Ask for some help: IT consultants can create a positive impression with their managers and IT recruiters by seeking out feedback and opportunities for growth. If you ask for help from a manager in making sure you’re meeting expectations or perhaps figuring out how to take on a bigger role in your team, you’ll earn their devotion. Another way to ask for help and boost your career is to seek out feedback and learning opportunities from very strong coworkers in your field. Without impinging on their time and expectations, ask a coworker who is great at a skill you’d like to sharpen or acquire to let you watch them or learn from them. Your ambition to get better at what you do or add to your skill-set will really impress the people you work with.
Offer some help: This one is far easier to implement with a higher impact. Without impinging upon your own responsibilities, etc, try to identify a few specific things that you can help coworkers or managers with. Offering to help with specific projects that you’re confident you can contribute effectively to will make a big impression on managers and coworkers. It’s easy for them to say yes to your offer, and the results will exceed expectations (that you wouldn’t have participated in this project at all).
As the holidays swiftly approach, some IT professionals may be trying to figure out how to give gifts within their office. IT contractors should exercise some caution before bringing in presents for people at their IT jobs. There are a few guidelines IT consultants should consider before they purchase gifts for their IT managers or coworkers.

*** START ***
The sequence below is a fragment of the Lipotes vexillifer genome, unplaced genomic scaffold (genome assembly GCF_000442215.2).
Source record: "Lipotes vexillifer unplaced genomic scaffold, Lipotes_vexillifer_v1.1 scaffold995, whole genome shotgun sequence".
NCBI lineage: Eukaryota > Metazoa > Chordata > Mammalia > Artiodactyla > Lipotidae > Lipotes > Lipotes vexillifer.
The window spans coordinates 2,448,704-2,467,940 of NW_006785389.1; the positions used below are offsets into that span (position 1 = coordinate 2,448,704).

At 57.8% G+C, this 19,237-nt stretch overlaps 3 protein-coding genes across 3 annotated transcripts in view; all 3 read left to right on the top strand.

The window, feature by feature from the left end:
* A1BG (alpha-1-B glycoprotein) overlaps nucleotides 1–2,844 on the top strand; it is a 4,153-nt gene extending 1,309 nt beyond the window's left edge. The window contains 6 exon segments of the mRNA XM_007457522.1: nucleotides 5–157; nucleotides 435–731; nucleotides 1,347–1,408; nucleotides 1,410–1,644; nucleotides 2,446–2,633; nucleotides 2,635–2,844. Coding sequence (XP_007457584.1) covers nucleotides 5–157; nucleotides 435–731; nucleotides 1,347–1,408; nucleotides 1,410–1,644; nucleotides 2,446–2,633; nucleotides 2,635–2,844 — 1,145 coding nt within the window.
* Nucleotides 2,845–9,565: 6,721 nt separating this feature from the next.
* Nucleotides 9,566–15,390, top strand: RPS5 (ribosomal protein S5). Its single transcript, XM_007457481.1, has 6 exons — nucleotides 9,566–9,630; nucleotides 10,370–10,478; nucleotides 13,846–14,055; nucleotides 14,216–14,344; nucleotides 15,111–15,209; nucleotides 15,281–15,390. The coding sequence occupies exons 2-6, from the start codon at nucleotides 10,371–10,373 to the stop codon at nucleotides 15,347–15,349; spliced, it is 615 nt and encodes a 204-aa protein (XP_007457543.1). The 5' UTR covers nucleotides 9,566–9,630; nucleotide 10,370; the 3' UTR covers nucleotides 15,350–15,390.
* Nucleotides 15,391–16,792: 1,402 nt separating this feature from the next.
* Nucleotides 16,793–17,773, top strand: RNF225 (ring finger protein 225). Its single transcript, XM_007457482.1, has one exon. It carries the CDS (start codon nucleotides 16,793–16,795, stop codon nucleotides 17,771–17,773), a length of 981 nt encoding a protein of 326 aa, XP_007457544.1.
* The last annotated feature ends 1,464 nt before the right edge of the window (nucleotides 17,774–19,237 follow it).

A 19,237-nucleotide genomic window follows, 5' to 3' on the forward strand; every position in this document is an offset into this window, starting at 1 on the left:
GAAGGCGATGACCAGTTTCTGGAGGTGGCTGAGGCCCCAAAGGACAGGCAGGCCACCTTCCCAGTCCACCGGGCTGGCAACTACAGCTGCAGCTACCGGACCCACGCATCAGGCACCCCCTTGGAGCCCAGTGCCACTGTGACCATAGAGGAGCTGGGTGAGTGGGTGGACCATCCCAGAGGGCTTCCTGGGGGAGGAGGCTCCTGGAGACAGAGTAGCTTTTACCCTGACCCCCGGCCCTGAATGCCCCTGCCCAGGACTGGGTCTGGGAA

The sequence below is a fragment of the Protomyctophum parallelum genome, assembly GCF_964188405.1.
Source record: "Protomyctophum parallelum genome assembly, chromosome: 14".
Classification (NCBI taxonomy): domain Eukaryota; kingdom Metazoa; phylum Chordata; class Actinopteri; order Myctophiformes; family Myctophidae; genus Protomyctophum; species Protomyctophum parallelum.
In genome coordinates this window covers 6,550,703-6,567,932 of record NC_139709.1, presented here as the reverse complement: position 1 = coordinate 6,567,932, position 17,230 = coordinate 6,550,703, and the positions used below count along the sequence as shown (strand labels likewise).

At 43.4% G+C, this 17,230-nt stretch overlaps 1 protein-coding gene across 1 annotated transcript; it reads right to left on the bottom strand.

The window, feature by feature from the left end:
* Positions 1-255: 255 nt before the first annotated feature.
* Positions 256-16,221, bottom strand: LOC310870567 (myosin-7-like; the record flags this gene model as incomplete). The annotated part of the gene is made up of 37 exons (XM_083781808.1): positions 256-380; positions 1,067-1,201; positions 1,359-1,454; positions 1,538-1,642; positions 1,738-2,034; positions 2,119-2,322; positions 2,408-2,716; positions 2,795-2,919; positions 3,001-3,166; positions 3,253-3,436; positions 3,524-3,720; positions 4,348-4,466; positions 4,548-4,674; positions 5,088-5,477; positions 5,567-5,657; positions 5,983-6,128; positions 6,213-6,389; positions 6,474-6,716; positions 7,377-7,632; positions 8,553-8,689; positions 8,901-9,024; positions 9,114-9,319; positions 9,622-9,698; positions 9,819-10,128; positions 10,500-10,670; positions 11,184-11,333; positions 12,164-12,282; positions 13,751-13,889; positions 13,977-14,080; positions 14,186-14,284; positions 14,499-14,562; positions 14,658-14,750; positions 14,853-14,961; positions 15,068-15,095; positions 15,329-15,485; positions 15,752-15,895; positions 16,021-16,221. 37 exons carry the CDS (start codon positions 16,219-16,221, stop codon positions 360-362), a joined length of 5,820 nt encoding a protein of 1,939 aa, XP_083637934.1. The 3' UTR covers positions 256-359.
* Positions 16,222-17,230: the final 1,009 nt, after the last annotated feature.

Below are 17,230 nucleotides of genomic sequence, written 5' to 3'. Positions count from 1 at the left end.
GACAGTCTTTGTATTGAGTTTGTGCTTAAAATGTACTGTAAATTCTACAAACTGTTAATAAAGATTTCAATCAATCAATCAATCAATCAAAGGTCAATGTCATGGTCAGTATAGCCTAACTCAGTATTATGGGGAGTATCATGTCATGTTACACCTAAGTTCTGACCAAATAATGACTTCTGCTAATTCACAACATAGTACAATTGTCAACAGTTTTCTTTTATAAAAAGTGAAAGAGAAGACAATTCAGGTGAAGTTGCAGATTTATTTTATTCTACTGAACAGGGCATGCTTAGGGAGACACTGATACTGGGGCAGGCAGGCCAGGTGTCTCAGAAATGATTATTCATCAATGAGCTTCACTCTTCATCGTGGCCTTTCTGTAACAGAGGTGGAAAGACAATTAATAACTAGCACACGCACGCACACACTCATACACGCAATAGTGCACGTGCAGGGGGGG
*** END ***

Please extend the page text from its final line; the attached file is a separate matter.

Cost: Don’t spend above $20 on any one person and try to spend the same amount on everybody.
Rank: When it comes to higher ranks, it’s best for gifts to flow downward. There are instances when it does make sense to buy a boss or manager a gift, but there are a lot of possible issues with this, so it’s better to avoid it or buy one with a your team.
Appropriateness: As with any other instance in the office, jokes are dangerous territory. Giving gag gifts or things that might be offensive to the recipient (or somebody else) aren’t worth the risk.
Don’t make people feel left out: If you’re only giving gifts to a few people, be discreet. Some would advise giving gifts to everyone or nobody, and you may choose to heed that advice. If you don’t, at least try to make it seem as though you did (so don’t give your selected few gifts in front of everyone).